You can view the whole letter here. Again, the consensus seems to be that the letter is legal (if somewhat misleading), and most people reading the letter probably will see through it without much trouble. But still, there are undoubtedly some people (especially elderly people) who might be confused or scared, and its certainly a pretty underhanded tactic.

Fork in the Road

Consider the following statement: "In North Carolina a disproportionate share of the prosecutions for racial motivation prosecutions have been of Black people." [From Jerome McCristal Culp, Jr., The Michael Jackson Pill: Equality, Race, and Culture, 92 Mich. L. Rev. 2613, 2623 (1994)]. The reference is to "penalty enhancements" for having a racial motivation when committing a crime. This article is from 1994, so the fact is not necessarily accurate anymore, but it's useful for a thought experiment.

Now, imagine two separate deployments of this fact.

1) "Sure, we've added laws that protect against discrimination and racially-motivated crimes. But they are not actually enforced to protect minorities. In fact, in North Carolina, a large proportion of the racial motivation prosecutions have been filed against Black people!"

2) "You love to lecture us on how much racism there is against Black. But the truth is, White people have made loads of progress, while nobody talks about Black racism against Whites, which is now probably the bigger problem. Indeed, in North Carolina, where you'd expect there to be lots of anti-Black racism, its actually Blacks who are being charged with a disproportionate share of racially motivated crimes."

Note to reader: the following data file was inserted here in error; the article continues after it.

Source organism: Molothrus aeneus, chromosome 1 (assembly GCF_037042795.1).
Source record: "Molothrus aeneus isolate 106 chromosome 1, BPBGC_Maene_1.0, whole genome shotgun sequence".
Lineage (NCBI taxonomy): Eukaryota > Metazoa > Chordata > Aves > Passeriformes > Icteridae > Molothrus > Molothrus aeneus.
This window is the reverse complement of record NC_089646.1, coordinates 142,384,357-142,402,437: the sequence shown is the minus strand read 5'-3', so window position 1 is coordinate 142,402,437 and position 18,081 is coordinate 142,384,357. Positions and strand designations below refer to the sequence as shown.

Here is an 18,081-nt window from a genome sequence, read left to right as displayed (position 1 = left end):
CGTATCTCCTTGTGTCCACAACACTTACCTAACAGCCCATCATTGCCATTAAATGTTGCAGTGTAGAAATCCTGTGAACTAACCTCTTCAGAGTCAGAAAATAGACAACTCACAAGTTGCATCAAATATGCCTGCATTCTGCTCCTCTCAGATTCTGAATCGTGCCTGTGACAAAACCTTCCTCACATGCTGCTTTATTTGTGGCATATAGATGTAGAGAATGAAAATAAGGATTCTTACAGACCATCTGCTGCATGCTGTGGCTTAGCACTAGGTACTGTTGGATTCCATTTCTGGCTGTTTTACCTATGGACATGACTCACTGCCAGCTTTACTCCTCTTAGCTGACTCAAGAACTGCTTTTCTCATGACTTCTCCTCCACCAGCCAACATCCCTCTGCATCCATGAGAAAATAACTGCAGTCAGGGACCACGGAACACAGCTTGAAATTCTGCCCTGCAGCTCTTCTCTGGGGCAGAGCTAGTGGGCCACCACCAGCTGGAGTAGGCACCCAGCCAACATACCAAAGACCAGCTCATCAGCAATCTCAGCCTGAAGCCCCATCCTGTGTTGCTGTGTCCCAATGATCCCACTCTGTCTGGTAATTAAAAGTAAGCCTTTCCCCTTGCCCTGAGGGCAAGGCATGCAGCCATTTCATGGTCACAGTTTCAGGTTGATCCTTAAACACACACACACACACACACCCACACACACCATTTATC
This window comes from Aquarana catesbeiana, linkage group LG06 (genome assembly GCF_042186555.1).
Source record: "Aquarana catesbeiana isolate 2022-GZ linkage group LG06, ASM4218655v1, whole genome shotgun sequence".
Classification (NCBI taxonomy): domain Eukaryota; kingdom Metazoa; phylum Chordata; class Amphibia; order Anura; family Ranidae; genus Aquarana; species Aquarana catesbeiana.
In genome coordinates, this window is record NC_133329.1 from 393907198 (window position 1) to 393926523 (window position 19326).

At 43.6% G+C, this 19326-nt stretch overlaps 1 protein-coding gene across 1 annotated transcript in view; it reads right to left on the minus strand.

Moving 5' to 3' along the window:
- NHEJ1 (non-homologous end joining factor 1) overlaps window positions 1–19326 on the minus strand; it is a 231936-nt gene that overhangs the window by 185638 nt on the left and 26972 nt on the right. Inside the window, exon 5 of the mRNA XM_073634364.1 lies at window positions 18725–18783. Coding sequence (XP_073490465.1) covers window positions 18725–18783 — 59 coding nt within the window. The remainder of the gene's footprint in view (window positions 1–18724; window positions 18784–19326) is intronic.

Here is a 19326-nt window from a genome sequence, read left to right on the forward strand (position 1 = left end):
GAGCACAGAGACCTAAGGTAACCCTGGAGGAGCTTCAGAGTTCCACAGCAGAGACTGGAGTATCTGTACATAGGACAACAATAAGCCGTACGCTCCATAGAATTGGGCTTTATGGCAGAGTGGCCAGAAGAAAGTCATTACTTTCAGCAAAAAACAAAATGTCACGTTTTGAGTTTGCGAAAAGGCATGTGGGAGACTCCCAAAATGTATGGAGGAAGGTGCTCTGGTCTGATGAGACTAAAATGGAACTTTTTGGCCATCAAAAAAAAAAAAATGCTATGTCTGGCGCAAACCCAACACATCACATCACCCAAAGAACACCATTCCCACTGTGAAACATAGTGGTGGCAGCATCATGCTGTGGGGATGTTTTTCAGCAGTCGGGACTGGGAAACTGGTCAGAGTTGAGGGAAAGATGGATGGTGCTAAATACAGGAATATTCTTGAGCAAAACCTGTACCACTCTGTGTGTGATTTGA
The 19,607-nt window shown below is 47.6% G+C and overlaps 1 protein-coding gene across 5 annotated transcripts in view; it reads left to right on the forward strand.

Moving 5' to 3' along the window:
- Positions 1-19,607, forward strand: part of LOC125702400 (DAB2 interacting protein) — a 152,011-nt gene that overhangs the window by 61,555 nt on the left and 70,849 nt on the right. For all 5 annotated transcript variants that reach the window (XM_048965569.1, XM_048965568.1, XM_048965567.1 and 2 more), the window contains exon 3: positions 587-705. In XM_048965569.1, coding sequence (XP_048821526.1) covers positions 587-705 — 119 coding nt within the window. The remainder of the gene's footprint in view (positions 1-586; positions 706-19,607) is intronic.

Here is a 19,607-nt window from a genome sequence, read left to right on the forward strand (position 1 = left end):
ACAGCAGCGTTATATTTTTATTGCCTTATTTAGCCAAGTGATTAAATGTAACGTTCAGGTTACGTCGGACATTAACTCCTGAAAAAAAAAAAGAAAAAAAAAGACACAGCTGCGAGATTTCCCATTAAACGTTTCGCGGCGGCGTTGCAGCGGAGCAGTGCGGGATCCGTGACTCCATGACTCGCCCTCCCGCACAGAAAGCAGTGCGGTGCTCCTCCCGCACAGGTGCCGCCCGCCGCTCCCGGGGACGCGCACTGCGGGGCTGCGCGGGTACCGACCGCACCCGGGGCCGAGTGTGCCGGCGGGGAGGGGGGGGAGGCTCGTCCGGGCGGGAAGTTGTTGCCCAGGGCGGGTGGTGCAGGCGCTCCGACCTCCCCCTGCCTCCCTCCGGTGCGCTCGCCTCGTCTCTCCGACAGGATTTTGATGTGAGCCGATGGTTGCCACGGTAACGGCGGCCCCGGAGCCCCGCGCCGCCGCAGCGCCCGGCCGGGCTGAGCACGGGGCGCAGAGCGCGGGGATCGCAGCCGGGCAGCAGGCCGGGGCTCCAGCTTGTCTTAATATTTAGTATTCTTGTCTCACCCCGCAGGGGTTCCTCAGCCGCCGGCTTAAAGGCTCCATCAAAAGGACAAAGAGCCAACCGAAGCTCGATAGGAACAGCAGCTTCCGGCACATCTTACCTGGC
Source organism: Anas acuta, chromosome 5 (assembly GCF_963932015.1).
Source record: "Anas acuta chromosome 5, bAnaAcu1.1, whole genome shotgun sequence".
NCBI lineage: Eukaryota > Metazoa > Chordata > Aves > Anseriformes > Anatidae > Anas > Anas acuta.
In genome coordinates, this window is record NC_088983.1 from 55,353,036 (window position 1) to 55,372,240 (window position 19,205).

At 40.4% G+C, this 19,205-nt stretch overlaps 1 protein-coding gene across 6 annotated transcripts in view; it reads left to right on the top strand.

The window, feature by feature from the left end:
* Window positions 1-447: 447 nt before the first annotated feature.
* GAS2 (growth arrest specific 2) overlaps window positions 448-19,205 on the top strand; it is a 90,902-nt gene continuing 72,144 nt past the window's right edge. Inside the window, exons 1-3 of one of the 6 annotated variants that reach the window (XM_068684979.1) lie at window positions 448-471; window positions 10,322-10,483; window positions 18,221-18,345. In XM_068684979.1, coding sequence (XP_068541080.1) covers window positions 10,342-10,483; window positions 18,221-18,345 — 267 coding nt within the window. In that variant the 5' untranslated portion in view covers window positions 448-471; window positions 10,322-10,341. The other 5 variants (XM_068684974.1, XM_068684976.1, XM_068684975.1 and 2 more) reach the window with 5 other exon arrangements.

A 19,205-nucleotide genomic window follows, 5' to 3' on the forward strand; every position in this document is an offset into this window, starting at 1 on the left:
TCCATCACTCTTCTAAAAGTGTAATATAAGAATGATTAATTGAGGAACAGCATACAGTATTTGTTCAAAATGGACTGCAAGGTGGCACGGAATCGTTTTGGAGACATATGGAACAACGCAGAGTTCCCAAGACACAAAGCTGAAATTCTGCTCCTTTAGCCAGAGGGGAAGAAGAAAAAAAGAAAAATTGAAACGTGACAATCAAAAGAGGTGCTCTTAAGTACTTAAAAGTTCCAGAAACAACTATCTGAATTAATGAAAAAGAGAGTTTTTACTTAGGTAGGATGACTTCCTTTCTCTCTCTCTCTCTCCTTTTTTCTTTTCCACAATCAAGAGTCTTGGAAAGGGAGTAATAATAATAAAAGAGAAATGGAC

The same evidence can be used to support two opposite conclusions. The surplus of prosecutions against Black people for racially motivated crimes in North Carolina can be enlisted either to show that the laws aren't being enforced fairly or that Black racism against Whites is a bigger problem. It all depends on the assumptions you make. This is why throwing facts around without context is a fool's game in these sorts of debates. Facts only have meaning within the social contexts they swim in. How you perceive those waters will greatly influence how you perceive the facts.

Socialized Medicine?

Apparently, Hillary Clinton drilled a questioner at the National Association of Black Journalists Presidential Forum who accused her of supporting "socialized medicine."